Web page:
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A Moment in Time


There was a sudden terrible calm, a quite moment when the shells had been spent, the flesh eating nanostorms annihilated by counter-nanites, each falling to the ground as a fine grey ash.

He lay, shivvering slightly despite the balmy morning air, half buried under the wrecked and smoking shell of a microtank. The gleaming armor was tarnished, fractured and grey, the once solid skin flaking away like powder. The stench of fetid meat wafting from the shell meant there had been a pilot inside. Did the shell that killed the tank kill the pilot? Or had the nanostorm got him as he lay trapped and broken?

He wondered about the pilot.  The enemy, nameless, faceless; they were the ones that hid behind the smooth steel skins, who killed with invisible swarms.  Had he been arrogant, confident in his metal skin, confident in the anonymity, the squad of AI drones that had flanked him? Had he been young and brash, full of patriotic vigor, certain in victory, in the rightness of his cause?  Did he have a mother that worried about him, who would weep for him on some distant world circling a tiny star in some forsaken corner of the galaxy?

The soldier pushed those thoughts from his mind. His leg was numb, crushed under the armored bulk that had saved his life; the pain dulled by chemicals woven into his uniform. He'd seen his comrades reduced to rotted meat before his eyes, helpless before the storm, seen others literally disappear in sprays of gore when hit by weapons meant for punching holes in tanks.  

Lying there, motionless but for the shivvering, in the mass shadow of that wreckage. He wondered if he was bleeding to death under the very thing that had kept him alive. It seemed possible, the built in chemdispenser could only do so much.  It didn't matter much. They were losing this week, they'd been winnin the week before.  Death, even his own, seemed so very trivial. The sky-gods had come, first the one with empty promises and weapons of fire, then the second ones with gifts and knowledge, neither one caring at all for the people who fought their eternal war. Try as he might, he could not recall the time before, could not remember peace or why it was important.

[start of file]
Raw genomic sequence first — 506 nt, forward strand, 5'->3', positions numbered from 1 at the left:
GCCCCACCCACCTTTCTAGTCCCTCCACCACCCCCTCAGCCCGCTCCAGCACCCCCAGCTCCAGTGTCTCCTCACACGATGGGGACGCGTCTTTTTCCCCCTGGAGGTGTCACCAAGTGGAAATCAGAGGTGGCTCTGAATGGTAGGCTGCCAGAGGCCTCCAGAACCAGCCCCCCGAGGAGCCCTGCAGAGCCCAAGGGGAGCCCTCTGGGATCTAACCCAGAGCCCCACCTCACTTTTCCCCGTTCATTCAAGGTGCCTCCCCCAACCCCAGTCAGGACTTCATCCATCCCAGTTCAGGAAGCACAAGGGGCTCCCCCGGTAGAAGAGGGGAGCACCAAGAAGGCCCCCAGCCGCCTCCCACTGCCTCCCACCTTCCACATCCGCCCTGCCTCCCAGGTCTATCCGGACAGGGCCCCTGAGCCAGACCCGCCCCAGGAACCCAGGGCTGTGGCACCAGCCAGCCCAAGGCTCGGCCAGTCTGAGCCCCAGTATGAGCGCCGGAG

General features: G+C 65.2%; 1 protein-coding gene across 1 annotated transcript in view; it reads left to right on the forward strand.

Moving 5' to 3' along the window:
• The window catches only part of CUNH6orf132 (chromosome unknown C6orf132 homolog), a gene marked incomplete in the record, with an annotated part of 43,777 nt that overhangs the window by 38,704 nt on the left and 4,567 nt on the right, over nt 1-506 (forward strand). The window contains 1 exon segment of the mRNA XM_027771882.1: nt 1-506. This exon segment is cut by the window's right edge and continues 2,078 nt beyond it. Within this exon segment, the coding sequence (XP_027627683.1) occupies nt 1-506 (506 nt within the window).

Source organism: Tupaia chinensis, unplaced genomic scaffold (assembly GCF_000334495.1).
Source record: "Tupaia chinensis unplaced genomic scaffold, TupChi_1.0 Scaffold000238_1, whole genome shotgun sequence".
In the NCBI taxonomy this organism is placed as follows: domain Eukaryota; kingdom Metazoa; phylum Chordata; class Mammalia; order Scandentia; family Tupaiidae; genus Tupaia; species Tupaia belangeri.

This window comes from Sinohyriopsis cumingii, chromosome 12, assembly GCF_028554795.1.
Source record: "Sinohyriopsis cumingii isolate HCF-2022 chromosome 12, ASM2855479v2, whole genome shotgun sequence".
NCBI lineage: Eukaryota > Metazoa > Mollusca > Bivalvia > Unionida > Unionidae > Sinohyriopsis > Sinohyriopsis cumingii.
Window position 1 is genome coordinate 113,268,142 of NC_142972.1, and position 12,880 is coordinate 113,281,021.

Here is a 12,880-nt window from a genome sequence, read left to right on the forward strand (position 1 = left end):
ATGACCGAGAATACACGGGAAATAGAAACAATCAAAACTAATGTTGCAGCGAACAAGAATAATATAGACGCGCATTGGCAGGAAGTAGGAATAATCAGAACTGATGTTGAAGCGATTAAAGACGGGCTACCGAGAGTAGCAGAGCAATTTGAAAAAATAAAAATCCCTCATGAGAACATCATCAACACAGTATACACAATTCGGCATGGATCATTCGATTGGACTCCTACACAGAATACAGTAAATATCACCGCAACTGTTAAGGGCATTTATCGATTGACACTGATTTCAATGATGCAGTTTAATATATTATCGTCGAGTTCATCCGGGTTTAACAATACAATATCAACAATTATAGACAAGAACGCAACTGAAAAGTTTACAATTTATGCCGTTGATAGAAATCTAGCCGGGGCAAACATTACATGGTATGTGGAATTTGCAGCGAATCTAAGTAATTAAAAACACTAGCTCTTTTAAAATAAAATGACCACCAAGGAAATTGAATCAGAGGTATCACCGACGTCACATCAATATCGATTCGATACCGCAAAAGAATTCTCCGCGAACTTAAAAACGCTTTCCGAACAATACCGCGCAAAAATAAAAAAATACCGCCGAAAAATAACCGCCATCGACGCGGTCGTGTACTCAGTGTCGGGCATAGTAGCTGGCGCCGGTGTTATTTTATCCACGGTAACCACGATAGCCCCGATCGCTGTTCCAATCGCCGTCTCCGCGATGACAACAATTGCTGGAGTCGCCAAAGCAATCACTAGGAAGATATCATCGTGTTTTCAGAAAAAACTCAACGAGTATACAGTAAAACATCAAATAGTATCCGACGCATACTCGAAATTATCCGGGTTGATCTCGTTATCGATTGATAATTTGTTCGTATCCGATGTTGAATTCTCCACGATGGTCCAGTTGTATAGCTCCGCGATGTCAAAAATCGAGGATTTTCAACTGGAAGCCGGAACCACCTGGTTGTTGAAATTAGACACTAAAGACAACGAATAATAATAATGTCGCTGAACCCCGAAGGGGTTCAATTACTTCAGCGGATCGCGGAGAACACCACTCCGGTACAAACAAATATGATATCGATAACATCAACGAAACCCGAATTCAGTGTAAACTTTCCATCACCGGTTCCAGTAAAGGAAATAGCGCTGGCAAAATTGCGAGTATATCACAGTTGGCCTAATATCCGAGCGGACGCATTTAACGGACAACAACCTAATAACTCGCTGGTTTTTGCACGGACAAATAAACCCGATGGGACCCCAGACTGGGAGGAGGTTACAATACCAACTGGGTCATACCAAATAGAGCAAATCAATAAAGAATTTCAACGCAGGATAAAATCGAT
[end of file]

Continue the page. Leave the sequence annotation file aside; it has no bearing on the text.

A sound shattered the silence. The sound of booted feet crushing dry and lifeless soil underfoot.  He looked around desperately, hoping to see if it was salvation or damnation.

It was neither. Just one of the Skygods with his bodyguard, observing the aftermath. He looked so human, so very human, and for a moment the soldier could not tell which side he was on.

It didn't matter. The skygods were on only their own side, uncaring of the little people who toiled and suffered in their endless battle.  He would make them care. He realized with a start that the enemy had always been the gods themselves, his people, and the people like them from countless alien worlds were merely pawns. No more, he swore. He would shake the pillars of heaven, the Sky Gods would remember THIS world, THIS war, as all others were forgotten.

Sensors woven into his uniform responded to his anger, flooding his wrecked body with endorphins and adrenalin analogs, pain flushed away, damage forgotten as he raised the black rifle, twisting his body away from the concealing shell.  

He was dying, faster now, his body consumbing itself desperately for this one final act. His vision refused to clear, growing dimmer as he desperately aimed at the darkening shape.

He would kill the god.

He would fire...

He would...



"What was that?" The voice was liquid, almost primordeal, maternal.  The man spared a glance at the collar of his coat before turning to his rival.

"Luck. One of my pawns lived long enough, took a shot. Good thing for you he was aiming at me, eh?" he smiled.  His opponent smiled back.

"Indeed.  Now... let's see, since the last man on the field was mine it would be... your turn to cook dinner, right?"

She laughed and the world cried with her.  


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